Like any medical intervention, COVID-19 vaccines do have some risks, and there are such rare events. However, the benefits clearly outweigh the risks, and the risks that do exist are not the ones Ladapo claims.
In a knock to Ladapo’s dubious analysis on cardiac deaths, Walensky and Califf cited several studies that collectively indicate that “not only is there no evidence of increased risk of death following mRNA vaccines, but available data have shown quite the opposite: that being up to date on vaccinations saves lives compared to individuals who did not get vaccinated.” They also specifically highlighted a study looking at cardiac events, noting that “the risk of stroke and heart attack was actually lower in people who had been vaccinated, not higher” (emphasis theirs).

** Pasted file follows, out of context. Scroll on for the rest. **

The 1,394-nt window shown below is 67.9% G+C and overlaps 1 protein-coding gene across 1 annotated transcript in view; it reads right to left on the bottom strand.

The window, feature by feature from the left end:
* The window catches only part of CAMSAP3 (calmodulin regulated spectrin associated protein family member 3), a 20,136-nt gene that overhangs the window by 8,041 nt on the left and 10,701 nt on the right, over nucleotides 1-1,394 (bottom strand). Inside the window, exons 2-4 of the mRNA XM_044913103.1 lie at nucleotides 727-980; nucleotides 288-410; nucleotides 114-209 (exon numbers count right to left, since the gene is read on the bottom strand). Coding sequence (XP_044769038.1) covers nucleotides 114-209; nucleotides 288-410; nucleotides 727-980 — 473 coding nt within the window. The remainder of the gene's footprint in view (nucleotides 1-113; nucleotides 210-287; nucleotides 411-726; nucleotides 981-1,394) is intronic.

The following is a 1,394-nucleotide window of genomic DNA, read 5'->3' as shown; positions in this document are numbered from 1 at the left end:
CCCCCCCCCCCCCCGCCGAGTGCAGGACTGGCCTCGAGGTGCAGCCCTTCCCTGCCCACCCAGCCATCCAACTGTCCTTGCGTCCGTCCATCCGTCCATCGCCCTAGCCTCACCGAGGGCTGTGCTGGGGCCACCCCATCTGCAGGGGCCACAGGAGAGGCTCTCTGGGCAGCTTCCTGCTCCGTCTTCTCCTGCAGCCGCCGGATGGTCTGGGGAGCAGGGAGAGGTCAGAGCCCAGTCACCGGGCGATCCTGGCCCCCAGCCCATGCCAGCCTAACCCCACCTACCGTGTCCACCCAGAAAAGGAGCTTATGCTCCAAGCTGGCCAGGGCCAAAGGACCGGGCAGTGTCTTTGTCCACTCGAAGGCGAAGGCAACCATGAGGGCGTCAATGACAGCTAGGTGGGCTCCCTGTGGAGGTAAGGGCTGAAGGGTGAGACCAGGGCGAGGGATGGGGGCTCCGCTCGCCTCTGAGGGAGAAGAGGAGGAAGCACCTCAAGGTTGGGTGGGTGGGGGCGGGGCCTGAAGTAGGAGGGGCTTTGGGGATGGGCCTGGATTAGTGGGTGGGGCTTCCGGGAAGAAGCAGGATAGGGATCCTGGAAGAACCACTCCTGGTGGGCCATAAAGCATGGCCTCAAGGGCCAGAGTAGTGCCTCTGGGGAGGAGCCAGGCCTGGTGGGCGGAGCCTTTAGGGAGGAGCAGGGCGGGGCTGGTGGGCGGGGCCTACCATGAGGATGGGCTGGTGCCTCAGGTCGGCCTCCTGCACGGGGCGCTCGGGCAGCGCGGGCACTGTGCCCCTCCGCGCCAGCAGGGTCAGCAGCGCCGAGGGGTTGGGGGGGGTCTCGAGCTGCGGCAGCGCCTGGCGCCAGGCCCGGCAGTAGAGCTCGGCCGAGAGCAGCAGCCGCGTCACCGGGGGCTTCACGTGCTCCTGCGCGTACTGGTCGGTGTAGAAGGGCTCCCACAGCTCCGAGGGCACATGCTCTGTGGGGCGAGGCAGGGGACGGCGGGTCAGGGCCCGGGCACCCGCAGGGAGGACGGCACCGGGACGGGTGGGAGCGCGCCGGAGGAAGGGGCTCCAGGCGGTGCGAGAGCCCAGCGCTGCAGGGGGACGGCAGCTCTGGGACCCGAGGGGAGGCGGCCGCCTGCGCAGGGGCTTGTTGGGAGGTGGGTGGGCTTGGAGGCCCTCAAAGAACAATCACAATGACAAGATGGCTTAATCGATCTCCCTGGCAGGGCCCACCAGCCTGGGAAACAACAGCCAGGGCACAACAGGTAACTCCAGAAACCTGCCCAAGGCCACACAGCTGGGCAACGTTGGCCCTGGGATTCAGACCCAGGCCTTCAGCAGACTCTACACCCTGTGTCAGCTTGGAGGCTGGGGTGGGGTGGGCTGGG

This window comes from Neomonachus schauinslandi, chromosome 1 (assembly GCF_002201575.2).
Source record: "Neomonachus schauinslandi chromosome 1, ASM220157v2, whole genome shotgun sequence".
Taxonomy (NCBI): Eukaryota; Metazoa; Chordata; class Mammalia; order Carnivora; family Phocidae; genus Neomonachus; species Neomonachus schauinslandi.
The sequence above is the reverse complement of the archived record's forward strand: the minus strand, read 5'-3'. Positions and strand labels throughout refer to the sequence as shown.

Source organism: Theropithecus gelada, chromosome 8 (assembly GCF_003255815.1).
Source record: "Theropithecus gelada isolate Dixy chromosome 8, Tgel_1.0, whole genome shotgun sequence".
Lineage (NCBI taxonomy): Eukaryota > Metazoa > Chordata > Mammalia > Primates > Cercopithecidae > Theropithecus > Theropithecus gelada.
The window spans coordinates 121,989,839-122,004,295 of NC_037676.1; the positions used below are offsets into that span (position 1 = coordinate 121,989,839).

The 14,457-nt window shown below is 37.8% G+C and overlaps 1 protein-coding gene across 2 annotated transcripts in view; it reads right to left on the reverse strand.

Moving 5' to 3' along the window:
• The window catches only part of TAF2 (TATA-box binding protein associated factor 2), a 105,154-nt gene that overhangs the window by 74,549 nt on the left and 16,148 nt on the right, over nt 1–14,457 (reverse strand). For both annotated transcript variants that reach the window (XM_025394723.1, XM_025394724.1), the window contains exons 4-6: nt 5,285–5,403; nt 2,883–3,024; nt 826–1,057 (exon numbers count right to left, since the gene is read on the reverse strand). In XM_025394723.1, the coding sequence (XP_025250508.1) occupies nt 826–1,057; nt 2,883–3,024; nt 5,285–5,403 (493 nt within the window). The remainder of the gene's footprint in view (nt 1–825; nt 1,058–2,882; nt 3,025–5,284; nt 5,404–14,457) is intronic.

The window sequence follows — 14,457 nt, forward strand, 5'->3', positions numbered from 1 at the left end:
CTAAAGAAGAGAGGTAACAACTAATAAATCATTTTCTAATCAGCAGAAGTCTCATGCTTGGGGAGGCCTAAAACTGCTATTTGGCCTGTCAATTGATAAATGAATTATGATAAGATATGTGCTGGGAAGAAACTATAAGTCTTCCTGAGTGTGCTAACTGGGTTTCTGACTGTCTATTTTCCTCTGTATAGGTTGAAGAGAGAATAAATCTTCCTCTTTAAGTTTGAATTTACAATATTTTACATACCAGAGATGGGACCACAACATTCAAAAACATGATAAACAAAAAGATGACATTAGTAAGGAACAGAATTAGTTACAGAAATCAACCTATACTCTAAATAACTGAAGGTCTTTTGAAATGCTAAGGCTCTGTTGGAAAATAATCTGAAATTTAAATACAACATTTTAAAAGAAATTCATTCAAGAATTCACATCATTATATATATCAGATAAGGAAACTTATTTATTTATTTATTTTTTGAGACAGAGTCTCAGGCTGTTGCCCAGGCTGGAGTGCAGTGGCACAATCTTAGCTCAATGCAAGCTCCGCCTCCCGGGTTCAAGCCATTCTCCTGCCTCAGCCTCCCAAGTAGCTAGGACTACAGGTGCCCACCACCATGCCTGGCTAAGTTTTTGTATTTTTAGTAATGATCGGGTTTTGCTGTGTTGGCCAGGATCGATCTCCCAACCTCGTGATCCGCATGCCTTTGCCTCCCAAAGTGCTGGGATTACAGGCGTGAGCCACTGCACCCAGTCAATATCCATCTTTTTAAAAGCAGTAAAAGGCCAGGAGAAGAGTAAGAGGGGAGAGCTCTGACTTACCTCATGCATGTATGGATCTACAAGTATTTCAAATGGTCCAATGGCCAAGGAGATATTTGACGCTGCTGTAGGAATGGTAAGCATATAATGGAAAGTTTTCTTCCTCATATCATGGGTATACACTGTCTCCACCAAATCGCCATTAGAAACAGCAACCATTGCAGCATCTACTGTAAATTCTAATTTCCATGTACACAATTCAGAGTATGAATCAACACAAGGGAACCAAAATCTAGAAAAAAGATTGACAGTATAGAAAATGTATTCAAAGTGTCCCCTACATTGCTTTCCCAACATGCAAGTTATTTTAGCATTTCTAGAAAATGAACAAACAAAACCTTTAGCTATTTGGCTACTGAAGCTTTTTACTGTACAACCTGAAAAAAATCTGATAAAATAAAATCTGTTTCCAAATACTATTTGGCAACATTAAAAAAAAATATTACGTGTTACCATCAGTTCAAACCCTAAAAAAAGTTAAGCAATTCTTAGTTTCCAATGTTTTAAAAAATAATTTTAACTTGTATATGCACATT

Currently, the CDC estimates that unvaccinated people are nearly 10 times more likely to die from COVID-19 than people who are up to date on their vaccines. People who are vaccinated but have not gotten a bivalent booster are 2.4 times more likely to die from COVID-19 than people who are up to date.
And with this information, Walensky and Califf not-so-subtly suggested that Ladapo’s shenanigans are fueling vaccine hesitancy, thus making him bad at his job. “Misleading people by overstating the risks, or emphasizing the risks without acknowledging the overwhelming benefits,” causes vaccine hesitancy and needlessly puts people at risk of death or serious illness, they wrote. And this is clearly a problem in Florida, they added, writing:
As the leading public health official in [your] state, you are likely aware that seniors in Florida are under-vaccinated, with just 29 percent of seniors having received an updated bivalent vaccine, compared to the national average of 41 percent coverage in seniors. It is the job of public health officials around the country to protect the lives of the populations they serve, particularly the vulnerable. Fueling vaccine hesitancy undermines this effort (emphasis theirs).